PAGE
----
Cities, counties need same firearms protections as the Capitol.
During debate last August on whether Minnesota’s rules for carrying a gun in the State Capitol needed revising, Kristopher Kranz of Bloomington had a Glock handgun holstered on his side as he listened to a legislative committee. By November, a six-member panel had deadlocked on a proposal that would have expanded the Capitol’s firearms restrictions.
To take a gun into the Minnesota Capitol, state law requires a state carry permit and advance notice to the public safety commissioner of one’s plans to bring a firearm on Capitol grounds.
But city councils and county boards don’t share that same very limited protection. Under current gun permit laws, local units of government may not ban or restrict the possession of legally permitted firearms. That should change, at least to make state law consistent about how guns are handled when it comes to state and local lawmaking bodies.
The potential for tensions and problems exists whenever sensitive policy decisions are made, whether it is a state hearing on gun control, a county board vote on land use or a city council’s choice to impose eminent domain. Public employees and elected officials make decisions that affect peoples’ lives and livelihoods — decisions that can be controversial and contentious.
And though shootings occur very rarely at city or county buildings, they have happened. That’s why local units of government should have the same exception written into law that the State Capitol does. And as we have argued previously, those local bodies should also take pragmatic steps that stop short of a politically unrealistic ban but reduce the risk of a tragedy.
Bag checks — like those conducted at professional sports stadiums — and use of metal detectors merit consideration by lawmaking bodies. Those practices could be used at certain times or places in the Capitol or other public places when controversial topics are on the agenda. They could help security personnel confirm that armed attendees are lawfully carrying a firearm and deter those who might pose a greater public safety risk.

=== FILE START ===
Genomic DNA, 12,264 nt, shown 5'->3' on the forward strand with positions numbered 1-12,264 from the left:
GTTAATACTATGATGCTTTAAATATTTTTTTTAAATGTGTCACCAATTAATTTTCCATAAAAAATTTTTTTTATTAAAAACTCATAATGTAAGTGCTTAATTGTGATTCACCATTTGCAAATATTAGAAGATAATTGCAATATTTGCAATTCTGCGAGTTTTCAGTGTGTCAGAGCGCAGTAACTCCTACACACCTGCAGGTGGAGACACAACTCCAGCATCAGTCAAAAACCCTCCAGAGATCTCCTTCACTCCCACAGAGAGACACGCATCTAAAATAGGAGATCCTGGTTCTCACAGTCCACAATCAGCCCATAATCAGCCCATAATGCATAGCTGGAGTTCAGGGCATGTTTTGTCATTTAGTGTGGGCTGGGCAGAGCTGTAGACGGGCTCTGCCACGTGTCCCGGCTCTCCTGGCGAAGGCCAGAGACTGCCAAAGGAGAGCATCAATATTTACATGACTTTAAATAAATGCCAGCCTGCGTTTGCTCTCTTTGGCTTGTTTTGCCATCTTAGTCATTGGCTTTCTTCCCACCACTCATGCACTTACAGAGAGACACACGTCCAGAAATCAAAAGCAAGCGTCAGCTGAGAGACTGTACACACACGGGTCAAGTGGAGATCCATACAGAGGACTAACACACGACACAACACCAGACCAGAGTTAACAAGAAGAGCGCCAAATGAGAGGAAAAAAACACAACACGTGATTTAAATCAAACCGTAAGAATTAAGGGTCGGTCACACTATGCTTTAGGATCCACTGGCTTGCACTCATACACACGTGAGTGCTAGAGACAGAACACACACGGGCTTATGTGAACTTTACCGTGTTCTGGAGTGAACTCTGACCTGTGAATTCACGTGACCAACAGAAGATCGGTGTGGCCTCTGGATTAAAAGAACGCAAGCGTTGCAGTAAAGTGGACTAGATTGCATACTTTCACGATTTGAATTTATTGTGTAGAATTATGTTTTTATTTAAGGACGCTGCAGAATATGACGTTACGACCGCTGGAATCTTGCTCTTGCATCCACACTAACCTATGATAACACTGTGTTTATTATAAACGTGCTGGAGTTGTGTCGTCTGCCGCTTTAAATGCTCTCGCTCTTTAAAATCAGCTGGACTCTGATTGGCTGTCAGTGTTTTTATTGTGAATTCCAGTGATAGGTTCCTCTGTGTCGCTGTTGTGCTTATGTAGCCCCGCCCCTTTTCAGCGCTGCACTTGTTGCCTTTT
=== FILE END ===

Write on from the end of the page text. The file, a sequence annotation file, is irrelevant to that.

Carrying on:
Also, statutory changes should be considered that would clarify security officers’ authority to verify the permits of gun owners and that they have provided advance notice.
A recent Star Tribune news story pointed out that some local governments find ways to ban guns anyway — even though in some cases they appear to violate state statutes. Municipalities including Crystal and Virginia, for example, prohibit dangerous weapons in city buildings and on city property. They haven’t had any problems with those rules to date, but they could be challenged at some point. St. Paul has a ban at City Hall (as well as metal detectors), but that is because a district courthouse is under the same roof. State law allows courthouses, schools, and private businesses and property owners to ban firearms from their premises.
Other cities have found ways around the law by defining carrying a gun as prohibited “conduct’’— like shouting or inappropriate applause. In a blog post to its members, the Minnesota League of Cities pointed out that cities may regulate the discharge of firearms and that, like St. Paul, guns can be banned in city halls that are attached to or part of a courthouse.
Cities and counties should not be forced to break the law or tie themselves in legal knots to be proactive about protecting public employees and officials.
While the League of Cities does not oppose permit-to-carry laws, it has addressed the issue of carrying firearms on city property for cities in its 2014 list of policy issues. It points out that the law’s “treatment of different kinds of properties have caused confusion about how the law applies to multiuse facilities. … The recent shooting in the Morrison County Government Center also shows the harm that can result from preventing local control of their own facilities.” Therefore, the league recommends an amendment to the permit-to-carry law that would allow cities to prohibit handguns in city-owned facilities.
The issue of guns in public buildings led to several emotional hearings at the Capitol last session. Ultimately, no changes were made. In November, a six-member panel charged with providing recommendations on Capitol security, led by Lt. Gov. Yvonne Prettner Solon, deadlocked on a proposal that would have expanded the Capitol’s firearms restrictions.
Still, legislators should keep trying for reasonable modifications to the law that balance the safety of public officials and workers with the rights of gun owners.
The Opinion section is produced by the Editorial Department to foster discussion about key issues. The Editorial Board represents the institutional voice of the Star Tribune and operates independently of the newsroom.